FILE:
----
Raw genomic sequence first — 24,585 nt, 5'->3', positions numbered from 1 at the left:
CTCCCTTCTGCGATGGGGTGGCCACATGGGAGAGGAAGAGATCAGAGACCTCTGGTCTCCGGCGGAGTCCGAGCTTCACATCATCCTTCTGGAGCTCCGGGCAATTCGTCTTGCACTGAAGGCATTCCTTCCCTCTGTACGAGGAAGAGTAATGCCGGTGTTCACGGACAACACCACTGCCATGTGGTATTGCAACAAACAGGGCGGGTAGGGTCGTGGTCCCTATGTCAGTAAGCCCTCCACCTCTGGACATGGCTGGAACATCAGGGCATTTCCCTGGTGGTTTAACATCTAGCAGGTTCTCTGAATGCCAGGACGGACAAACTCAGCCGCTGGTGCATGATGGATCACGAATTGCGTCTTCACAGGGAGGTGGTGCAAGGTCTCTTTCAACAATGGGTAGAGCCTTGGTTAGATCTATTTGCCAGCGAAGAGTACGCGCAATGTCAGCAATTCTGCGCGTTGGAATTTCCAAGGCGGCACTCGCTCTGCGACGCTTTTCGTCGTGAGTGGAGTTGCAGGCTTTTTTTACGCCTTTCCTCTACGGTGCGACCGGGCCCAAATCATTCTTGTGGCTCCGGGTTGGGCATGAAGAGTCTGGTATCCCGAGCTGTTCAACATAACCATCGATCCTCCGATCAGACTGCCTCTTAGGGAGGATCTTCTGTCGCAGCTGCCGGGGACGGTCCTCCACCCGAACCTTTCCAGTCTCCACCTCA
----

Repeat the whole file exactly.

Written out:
Raw genomic sequence first — 24,585 nt, 5'->3', positions numbered from 1 at the left:
CTCCCTTCTGCGATGGGGTGGCCACATGGGAGAGGAAGAGATCAGAGACCTCTGGTCTCCGGCGGAGTCCGAGCTTCACATCATCCTTCTGGAGCTCCGGGCAATTCGTCTTGCACTGAAGGCATTCCTTCCCTCTGTACGAGGAAGAGTAATGCCGGTGTTCACGGACAACACCACTGCCATGTGGTATTGCAACAAACAGGGCGGGTAGGGTCGTGGTCCCTATGTCAGTAAGCCCTCCACCTCTGGACATGGCTGGAACATCAGGGCATTTCCCTGGTGGTTTAACATCTAGCAGGTTCTCTGAATGCCAGGACGGACAAACTCAGCCGCTGGTGCATGATGGATCACGAATTGCGTCTTCACAGGGAGGTGGTGCAAGGTCTCTTTCAACAATGGGTAGAGCCTTGGTTAGATCTATTTGCCAGCGAAGAGTACGCGCAATGTCAGCAATTCTGCGCGTTGGAATTTCCAAGGCGGCACTCGCTCTGCGACGCTTTTCGTCGTGAGTGGAGTTGCAGGCTTTTTTTACGCCTTTCCTCTACGGTGCGACCGGGCCCAAATCATTCTTGTGGCTCCGGGTTGGGCATGAAGAGTCTGGTATCCCGAGCTGTTCAACATAACCATCGATCCTCCGATCAGACTGCCTCTTAGGGAGGATCTTCTGTCGCAGCTGCCGGGGACGGTCCTCCACCCGAACCTTTCCAGTCTCCACCTCA